The New York Attorney General’s office has grown tired of the delays around compliance to a 17-month-old document production order by Bitfinex and Tether
Ahead of a meeting between the regulator and the two crypto companies, John Castiglione, NYAG senior counsel, filed a letter asking the two firms to comply with the Order detailing financial information within the next 60 days.
“As of this filing, the 354 Order has been in place for seventeen months. In that time, Respondents have produced ‘jurisdictional’ documents (as directed by this Court) but failed to produce the core information called for in the Order. The delays must stop, and Respondents should be directed to comply promptly,” Castiglione revealed.
The counsel from the other side, however, argued that the Order was too broad, and for progress to be made, the scope had to be narrowed down.
This case between the regulator and the two firms (Bitfinex and Tether) has indeed been a lengthy one. It started in April last year after the AG’s office claimed that Bitfinex had lost access to almost $1 billion in customer funds.
Joel Cohen, New York State Supreme Court Justice, scheduled the hearing between the two sides for Thursday 17. This follows hard on the heels of the NYAG’s office sending a request last week in which the office complained that neither Bitfinex nor Tether had submitted any documents.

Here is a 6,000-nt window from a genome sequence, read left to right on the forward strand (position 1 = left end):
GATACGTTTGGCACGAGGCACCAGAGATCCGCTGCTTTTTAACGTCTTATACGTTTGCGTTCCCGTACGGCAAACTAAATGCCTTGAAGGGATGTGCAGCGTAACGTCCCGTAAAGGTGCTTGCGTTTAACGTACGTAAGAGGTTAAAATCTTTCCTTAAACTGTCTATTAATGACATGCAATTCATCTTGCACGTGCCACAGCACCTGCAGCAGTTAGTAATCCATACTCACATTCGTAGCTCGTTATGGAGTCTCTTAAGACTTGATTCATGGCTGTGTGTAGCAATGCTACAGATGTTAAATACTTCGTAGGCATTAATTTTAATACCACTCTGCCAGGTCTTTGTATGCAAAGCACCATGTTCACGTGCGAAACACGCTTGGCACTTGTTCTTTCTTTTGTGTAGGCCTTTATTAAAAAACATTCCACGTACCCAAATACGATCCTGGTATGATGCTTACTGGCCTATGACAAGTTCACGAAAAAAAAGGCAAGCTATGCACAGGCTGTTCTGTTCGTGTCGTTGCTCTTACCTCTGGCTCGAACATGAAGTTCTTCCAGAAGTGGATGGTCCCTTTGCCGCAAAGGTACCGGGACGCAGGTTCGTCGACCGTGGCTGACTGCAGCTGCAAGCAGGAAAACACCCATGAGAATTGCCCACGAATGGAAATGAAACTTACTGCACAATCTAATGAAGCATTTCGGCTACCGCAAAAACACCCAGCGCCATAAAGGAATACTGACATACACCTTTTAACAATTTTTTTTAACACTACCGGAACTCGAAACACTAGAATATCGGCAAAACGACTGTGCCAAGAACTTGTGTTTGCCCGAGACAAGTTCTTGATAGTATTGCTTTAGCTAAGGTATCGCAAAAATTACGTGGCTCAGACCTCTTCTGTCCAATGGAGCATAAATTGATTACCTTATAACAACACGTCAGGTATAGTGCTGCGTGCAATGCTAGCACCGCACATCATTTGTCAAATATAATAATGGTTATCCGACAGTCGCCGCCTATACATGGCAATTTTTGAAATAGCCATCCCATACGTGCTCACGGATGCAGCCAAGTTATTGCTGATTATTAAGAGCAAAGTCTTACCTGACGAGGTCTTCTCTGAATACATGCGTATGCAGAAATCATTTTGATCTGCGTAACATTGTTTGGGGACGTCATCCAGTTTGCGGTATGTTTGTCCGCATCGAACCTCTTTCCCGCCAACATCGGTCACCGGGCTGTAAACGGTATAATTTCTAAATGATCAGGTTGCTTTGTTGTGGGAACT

Castiglione asserts that the NYAG is requesting all the relevant documents to be submitted within two months. The NYAG office is also looking to extend an injunction barring Tether from loaning funds to Bitfinex by three months.
Charles Michael, the attorney representing Bitfinex, disagreed with the extension of the injunction in a letter.
“The allegedly concealed facts have been out in the open for 17 months, during which consumers have been free to redeem their tethers without restriction. Instead, they have chosen to buy, with tethers’ market cap growing six-fold (to over $14 billion).”
According to Michael, the growth in Tether’s market cap shows market confidence in the dollar-pegged crypto. This negates the justification for the injunction being extended.
“Consumers are well protected today, and do not need OAG’s injunction. The loan transaction supposedly impairing tethers’ reserves was over 25% of tethers’ backing at the time of the injunction, but, thanks to Bitfinex’s repayments and tethers’ growth, the balance now is less than 4% of tethers’ backing,” Michael noted in his letter.
The attorney also added that the value of Tether’s assets eclipsed the amount of USDT issued by $160 million.
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